Cyprus: Monastic Wine, Goats and Rocks That Stick to Your Tongue

It’s funny, isn’t it? The things you remember – not to mention all the things that you forget, as time marches on.  I, along with my classmates, went to Cyprus as part of our Honours Year “Grande Finale” field trip during the Easter holidays, way back in 1995.

The objective of the week-long trip was to study Ophiolites – a sequence of igneous and metamorphic rocks that had formed due to the process of tectonic expansion (when tectonic plates move away from each other eg Mid-Atlantic Ridge) but had subsequently been thrust up and onto land during a period of compression.

Many a road cutting was inspected, many a field was trampled over and many an old copper mine was viewed from the mine dumps.

Weary students on the way back from a site of scientific interest

Abandoned Copper Mine

Many a monastery was also visited:  I think someone in the teaching department was particularly fond of the wine made in this part of the world.

Monastery I

Monastery II

Although we poor students hadn’t the budget for monk’s plonk (I’m possibly being a little harsh – I’ve never tasted the stuff, I just like the look of the words monk and plonk in the same sentence 😉 ) we all did our best to at least look as though we had over indulged on the stuff.

If it looks like carnage, it probably is...

Truth be told, we were probably all still hung over from the night before…(from cheaper plonk)

Pillow basalts with feeder dykes on each side (feeding more basalt extrusions above - now eroded away)

Apart from seeing lots and lots of pillow basalts (so named as they look like pillows, albeit not the comfortable type) with feeder dykes, we also did a spot of taste-testing of our own.  Strange as this might sound, rocks that contain a great deal of manganese (such that they have a lovely purplish hue about them) stick to your tongue.

Purple-mauve manganese-rich rocks that stick to your tongue

Can you imagine a class-load of students going about searching for the perfect size rock chip to demonstrate this peculiar trait?  It’s a wonder I don’t have a photo of this – but then again, we’d have all been giggling into our boots too much to be able to take any photos! Oh, the hilarity of youth!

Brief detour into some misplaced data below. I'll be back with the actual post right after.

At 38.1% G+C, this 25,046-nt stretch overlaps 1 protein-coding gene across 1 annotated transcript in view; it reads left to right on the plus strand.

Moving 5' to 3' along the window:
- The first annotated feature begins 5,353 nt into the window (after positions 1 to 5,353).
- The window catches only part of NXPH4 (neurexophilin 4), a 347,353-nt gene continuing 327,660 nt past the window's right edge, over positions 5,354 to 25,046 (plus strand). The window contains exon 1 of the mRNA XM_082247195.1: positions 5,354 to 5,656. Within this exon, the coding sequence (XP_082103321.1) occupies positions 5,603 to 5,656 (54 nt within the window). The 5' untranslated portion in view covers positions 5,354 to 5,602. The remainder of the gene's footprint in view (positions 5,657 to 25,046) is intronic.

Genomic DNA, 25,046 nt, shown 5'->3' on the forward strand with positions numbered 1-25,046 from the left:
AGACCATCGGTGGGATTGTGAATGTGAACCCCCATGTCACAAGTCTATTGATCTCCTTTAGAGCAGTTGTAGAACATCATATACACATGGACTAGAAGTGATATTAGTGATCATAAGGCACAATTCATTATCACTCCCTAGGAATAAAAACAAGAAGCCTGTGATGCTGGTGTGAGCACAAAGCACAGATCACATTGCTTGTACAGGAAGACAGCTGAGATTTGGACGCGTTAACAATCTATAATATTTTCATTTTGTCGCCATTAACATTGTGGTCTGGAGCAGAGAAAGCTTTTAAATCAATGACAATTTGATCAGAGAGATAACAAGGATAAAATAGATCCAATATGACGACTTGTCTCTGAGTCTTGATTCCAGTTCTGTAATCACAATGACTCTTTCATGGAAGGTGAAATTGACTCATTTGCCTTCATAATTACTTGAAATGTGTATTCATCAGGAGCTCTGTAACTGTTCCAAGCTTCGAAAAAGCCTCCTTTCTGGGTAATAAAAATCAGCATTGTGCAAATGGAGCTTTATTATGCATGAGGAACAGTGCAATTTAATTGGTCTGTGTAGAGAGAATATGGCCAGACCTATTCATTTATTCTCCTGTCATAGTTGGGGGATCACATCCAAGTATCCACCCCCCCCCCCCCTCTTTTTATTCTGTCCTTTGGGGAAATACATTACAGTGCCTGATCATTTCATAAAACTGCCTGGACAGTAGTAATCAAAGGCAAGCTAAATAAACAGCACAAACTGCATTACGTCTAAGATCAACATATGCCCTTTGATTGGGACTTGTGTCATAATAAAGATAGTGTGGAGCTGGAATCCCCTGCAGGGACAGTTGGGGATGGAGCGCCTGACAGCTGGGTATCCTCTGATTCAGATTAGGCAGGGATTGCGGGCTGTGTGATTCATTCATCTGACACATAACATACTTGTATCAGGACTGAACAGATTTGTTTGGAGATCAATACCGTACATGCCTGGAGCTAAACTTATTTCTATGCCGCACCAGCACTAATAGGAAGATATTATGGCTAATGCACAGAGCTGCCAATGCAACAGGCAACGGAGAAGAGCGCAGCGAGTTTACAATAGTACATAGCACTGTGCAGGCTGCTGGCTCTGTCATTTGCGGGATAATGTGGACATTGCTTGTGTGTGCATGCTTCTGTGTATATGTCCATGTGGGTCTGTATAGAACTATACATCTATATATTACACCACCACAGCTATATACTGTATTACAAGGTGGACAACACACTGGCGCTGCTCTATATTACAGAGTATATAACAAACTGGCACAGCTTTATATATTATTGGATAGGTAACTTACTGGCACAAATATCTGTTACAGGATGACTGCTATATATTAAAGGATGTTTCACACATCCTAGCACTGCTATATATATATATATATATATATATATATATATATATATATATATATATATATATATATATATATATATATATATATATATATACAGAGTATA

Another fond memory I have was seeing a goat herder carrying a couple of new-born kids, with the entire herd following on quite happily behind him.  I don’t know who was most amused – us at him, or him at us 😉

Goat-herder makes a cameo appearance...

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19 thoughts on “Cyprus: Monastic Wine, Goats and Rocks That Stick to Your Tongue

  1. As I was reading your blog and looking at your pictures, I realized that you sound no different than my husband. Checked your personal page, I was right 😉

    1. Hi Malou – Can I hazard a guess that your husband is also linked to Geology in some way?? We are a special breed…
      Thanks so much for stopping by and leaving a comment 🙂

    1. Thanks f-stop mama – Yes, I did enjoy going back to these memories – this trip was great fun! It was also our last – I think we were determined to “Go Big” 🙂

    1. Thank you Lisa – yes, those carefree days of youth may be gone – but even though with age come responsibilities, I’m trying my best to at least pretend to be carefree on the odd occasion!

    1. Going back in time to sort out and clean up my old photos was the original inspiration for this blog 🙂 Current travels now take precedence, but there’s still plenty oldies and goldies in the archives waiting for their little moment! It’s fun refreshing the memories 🙂

      1. I completely agree with what you said. I am lucky to have started traveling at the age of 10!!! So lots of memories to go back on too!!! Looking forward to more of your blogs!!!

  2. Lu, gotta love a post about a field trip. Haven’t been on one in …ahem… a few years. I’m also glad to see that most attendees, as in my day, were hung over. ~James

    1. I do believe that it is a pre-requisite of al Geo-students to behave thus on field trips. I’ve always considered it to be rather a fine tradition 😉

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